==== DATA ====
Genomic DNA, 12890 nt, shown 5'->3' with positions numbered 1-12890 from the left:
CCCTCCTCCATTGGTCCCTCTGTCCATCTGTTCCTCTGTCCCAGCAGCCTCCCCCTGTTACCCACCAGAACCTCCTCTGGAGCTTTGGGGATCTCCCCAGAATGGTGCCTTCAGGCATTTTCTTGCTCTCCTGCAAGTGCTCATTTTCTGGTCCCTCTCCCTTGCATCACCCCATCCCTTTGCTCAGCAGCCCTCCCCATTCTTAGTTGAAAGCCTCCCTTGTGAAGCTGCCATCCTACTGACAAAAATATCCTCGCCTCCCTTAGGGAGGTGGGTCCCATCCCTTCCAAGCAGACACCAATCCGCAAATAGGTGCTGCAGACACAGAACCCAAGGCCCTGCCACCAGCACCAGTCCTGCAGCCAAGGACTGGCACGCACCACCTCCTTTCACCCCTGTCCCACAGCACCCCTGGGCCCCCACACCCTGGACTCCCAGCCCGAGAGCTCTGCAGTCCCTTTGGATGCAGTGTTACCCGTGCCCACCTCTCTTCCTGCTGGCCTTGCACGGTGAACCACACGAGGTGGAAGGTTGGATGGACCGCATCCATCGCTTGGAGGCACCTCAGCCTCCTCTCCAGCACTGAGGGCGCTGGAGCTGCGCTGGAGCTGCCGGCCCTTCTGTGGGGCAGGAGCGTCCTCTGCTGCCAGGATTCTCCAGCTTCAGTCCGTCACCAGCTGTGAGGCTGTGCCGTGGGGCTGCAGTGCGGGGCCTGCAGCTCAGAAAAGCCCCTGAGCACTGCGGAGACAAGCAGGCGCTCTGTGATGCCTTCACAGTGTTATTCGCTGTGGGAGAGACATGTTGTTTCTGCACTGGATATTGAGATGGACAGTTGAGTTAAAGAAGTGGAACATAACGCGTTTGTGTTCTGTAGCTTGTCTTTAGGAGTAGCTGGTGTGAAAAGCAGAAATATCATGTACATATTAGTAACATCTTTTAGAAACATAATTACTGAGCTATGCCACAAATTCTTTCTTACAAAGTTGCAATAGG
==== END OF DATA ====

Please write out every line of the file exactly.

Genomic DNA, 12890 nt, shown 5'->3' with positions numbered 1-12890 from the left:
CCCTCCTCCATTGGTCCCTCTGTCCATCTGTTCCTCTGTCCCAGCAGCCTCCCCCTGTTACCCACCAGAACCTCCTCTGGAGCTTTGGGGATCTCCCCAGAATGGTGCCTTCAGGCATTTTCTTGCTCTCCTGCAAGTGCTCATTTTCTGGTCCCTCTCCCTTGCATCACCCCATCCCTTTGCTCAGCAGCCCTCCCCATTCTTAGTTGAAAGCCTCCCTTGTGAAGCTGCCATCCTACTGACAAAAATATCCTCGCCTCCCTTAGGGAGGTGGGTCCCATCCCTTCCAAGCAGACACCAATCCGCAAATAGGTGCTGCAGACACAGAACCCAAGGCCCTGCCACCAGCACCAGTCCTGCAGCCAAGGACTGGCACGCACCACCTCCTTTCACCCCTGTCCCACAGCACCCCTGGGCCCCCACACCCTGGACTCCCAGCCCGAGAGCTCTGCAGTCCCTTTGGATGCAGTGTTACCCGTGCCCACCTCTCTTCCTGCTGGCCTTGCACGGTGAACCACACGAGGTGGAAGGTTGGATGGACCGCATCCATCGCTTGGAGGCACCTCAGCCTCCTCTCCAGCACTGAGGGCGCTGGAGCTGCGCTGGAGCTGCCGGCCCTTCTGTGGGGCAGGAGCGTCCTCTGCTGCCAGGATTCTCCAGCTTCAGTCCGTCACCAGCTGTGAGGCTGTGCCGTGGGGCTGCAGTGCGGGGCCTGCAGCTCAGAAAAGCCCCTGAGCACTGCGGAGACAAGCAGGCGCTCTGTGATGCCTTCACAGTGTTATTCGCTGTGGGAGAGACATGTTGTTTCTGCACTGGATATTGAGATGGACAGTTGAGTTAAAGAAGTGGAACATAACGCGTTTGTGTTCTGTAGCTTGTCTTTAGGAGTAGCTGGTGTGAAAAGCAGAAATATCATGTACATATTAGTAACATCTTTTAGAAACATAATTACTGAGCTATGCCACAAATTCTTTCTTACAAAGTTGCAATAGG